St. Bernadette School teacher is nationally recognized for her dedication


By Liz Nolan, Contributing Writer

Mary Anne Jezierski stands by her photo on the board announcing the winners of the 2018 NCEA Lead, Learn, Proclaim award in Cincinnati, Ohio. Photo/submitted
Mary Anne Jezierski stands by her photo on the board announcing the winners of the 2018 NCEA Lead, Learn, Proclaim award in Cincinnati, Ohio.

Northborough – The National Catholic Educational Association (NCEA) awarded St. Bernadette School teacher Mary Anne Jezierski with the 2018 Lead, Learn, Proclaim Award during the NCEA Convention & Expo held April 3-5 in Cincinnati, Ohio.

Jezierski was chosen from more than 150,000 teachers and administrators, as well as diocesan leaders and organizations dedicated to the nation’s Catholic schools. After an involved application process, she was notified of her award in January. She is the only award recipient from the Northeast and the first to be honored with this award in the Worcester Diocese and the Archdiocese of Boston.

The annual award honors those whose ministry is Catholic school education and who have demonstrated a strong Catholic educational philosophy, as well as exceptional ability, dedication and results.

Jezierski has been teaching for 29 years; 18 of those have been at St. Bernadette School. Teaching was not her original career path; in fact, it wasn’t until her third college and fifth major that she finally felt the calling to teach.

“I can’t picture myself doing anything else,” she said. “I love it.” Jezierski teaches social studies to students in grades 6-8.

“Every year is refreshing,” she said. “This age group is never the same. They have a lot of insight and I give them a chance to voice their opinions. I learn a lot from them as well.”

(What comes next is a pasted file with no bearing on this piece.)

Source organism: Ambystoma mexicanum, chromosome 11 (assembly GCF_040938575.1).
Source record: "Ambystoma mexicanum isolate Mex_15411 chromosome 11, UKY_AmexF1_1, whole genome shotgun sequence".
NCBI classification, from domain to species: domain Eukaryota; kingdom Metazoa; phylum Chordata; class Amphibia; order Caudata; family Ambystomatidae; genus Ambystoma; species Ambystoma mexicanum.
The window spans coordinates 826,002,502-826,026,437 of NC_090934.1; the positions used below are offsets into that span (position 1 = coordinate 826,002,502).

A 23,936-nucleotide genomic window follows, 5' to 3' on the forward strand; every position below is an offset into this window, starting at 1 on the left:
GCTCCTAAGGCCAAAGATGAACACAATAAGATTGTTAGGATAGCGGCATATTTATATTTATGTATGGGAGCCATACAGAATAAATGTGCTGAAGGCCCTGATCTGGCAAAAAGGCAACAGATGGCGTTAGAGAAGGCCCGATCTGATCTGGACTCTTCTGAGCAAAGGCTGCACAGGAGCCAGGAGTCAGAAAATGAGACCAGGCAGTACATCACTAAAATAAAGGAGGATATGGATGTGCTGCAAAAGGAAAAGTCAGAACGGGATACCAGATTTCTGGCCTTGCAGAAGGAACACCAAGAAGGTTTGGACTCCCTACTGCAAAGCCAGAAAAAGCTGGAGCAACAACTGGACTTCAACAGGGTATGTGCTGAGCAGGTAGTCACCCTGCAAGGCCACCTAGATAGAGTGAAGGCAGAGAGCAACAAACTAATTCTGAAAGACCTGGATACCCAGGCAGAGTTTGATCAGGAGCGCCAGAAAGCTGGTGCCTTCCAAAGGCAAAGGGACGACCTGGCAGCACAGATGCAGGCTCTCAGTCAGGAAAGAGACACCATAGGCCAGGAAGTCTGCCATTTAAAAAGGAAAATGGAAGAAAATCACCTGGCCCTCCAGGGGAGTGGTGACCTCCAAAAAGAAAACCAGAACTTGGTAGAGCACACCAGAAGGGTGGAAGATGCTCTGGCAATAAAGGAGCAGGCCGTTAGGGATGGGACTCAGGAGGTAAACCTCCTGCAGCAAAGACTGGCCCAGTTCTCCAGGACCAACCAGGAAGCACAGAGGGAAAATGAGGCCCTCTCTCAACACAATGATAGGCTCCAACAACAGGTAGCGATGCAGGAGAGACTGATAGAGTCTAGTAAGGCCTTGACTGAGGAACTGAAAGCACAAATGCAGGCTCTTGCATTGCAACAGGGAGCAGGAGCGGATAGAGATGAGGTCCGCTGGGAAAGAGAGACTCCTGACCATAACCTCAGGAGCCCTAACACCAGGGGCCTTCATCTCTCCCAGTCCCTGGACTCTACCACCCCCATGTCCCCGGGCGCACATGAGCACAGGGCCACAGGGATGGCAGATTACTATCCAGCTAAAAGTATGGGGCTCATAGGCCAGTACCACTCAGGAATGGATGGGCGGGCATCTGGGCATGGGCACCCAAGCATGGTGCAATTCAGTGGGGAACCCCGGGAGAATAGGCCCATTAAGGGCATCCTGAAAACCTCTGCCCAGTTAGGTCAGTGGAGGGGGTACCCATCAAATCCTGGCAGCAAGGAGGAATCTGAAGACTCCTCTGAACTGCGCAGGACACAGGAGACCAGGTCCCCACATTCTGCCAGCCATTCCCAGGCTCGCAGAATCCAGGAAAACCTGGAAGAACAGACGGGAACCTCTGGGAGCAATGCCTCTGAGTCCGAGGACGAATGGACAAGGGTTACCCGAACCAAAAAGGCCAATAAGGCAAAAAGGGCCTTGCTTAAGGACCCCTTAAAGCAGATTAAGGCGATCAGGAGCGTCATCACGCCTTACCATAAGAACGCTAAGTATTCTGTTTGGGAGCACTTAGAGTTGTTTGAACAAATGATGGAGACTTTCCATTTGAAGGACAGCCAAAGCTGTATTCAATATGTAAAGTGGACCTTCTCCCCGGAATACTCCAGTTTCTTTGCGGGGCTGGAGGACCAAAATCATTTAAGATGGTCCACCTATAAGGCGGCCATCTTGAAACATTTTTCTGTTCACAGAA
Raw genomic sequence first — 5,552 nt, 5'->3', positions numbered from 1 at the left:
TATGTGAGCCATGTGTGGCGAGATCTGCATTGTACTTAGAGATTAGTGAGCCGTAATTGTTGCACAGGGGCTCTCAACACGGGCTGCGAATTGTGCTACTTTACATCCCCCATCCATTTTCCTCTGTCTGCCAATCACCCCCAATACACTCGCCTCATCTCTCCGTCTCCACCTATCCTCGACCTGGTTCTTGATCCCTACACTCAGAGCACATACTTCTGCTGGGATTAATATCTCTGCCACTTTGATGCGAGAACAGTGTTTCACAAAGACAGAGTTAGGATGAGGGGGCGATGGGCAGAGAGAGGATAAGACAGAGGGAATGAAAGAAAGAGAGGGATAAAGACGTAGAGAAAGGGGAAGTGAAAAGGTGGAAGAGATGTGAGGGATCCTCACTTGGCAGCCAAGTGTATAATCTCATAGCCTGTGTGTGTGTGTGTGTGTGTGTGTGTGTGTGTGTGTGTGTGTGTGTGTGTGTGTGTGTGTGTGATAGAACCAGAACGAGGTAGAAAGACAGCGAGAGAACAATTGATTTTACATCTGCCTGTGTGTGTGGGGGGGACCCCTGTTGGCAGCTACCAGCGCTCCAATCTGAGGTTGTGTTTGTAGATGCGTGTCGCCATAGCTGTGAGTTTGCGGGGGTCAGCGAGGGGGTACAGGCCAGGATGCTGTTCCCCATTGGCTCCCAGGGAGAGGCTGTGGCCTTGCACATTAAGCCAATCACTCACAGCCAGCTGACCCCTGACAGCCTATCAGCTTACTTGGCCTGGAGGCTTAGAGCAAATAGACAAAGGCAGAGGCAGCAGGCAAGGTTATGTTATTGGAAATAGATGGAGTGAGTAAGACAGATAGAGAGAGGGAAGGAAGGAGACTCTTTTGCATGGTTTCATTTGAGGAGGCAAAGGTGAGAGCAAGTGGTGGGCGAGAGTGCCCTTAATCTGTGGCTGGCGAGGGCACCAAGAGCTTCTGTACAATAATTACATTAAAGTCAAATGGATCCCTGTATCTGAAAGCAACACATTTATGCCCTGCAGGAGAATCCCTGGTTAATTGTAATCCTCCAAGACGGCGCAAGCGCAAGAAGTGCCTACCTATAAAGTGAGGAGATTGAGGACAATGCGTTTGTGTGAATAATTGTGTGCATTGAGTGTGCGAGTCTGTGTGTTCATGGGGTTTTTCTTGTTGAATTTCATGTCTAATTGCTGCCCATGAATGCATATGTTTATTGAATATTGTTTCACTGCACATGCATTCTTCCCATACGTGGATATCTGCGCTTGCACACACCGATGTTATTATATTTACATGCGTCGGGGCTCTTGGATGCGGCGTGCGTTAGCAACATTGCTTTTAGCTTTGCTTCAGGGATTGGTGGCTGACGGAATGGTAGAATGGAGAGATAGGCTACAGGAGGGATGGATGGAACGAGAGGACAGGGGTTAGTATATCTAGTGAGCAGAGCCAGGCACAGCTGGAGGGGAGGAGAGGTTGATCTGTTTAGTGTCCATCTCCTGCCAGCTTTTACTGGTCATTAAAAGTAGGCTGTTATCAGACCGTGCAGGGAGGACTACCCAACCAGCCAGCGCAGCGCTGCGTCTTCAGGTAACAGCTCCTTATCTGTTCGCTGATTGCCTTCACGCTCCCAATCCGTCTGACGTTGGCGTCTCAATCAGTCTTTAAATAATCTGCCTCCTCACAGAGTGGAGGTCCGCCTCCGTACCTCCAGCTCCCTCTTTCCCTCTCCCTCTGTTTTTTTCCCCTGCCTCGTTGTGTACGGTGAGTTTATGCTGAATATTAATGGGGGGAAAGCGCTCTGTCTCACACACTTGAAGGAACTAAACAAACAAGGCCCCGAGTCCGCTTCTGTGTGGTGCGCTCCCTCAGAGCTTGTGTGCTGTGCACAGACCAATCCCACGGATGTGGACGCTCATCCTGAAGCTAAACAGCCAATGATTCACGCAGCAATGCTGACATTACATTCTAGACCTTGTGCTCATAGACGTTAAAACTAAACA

Current event discussions are part of Jezierski’s social studies classes in order to connect the then and now. For example, while studying the events of 9/11, history, economics, and psychology are discussed.

“We delve deep into people of history; not just facts, times and places,” she said.

She has mutual respect for students and her classroom philosophy is that of a project-based classroom.

“Students are seldom sitting,” said Jezierski. “Instead they are doing, showing and collaborating.”

“She has continually demonstrated a commitment to her students and has contributed significantly in collaborating with her colleagues in the interest of developing a comprehensive and integrated program at St. Bernadette School,” said Principal Deborah O’Neil. “She challenges students to think beyond content to connect Catholic social teachings to their every interaction.”

Jezierski has been instrumental in obtaining grants in order to bring technology into the classroom such as green screens and iPads.

Despite her initial apprehension to technology, she has embraced it and realizes how much it has helped in education to level the playing field.

Jezierski often is asked to share her knowledge on how to use technology in the Catholic classroom with other Catholic schools in the Worcester and Boston areas.

She admits she was in shock when she heard about being chosen for the award.

“I credit who I am today because of the support of my principal,” she said. “She is my biggest supporter.”

St. Bernadette School is a Roman Catholic elementary and middle school with a diverse student body of 460 students with limited class size. More information on the school can be found at

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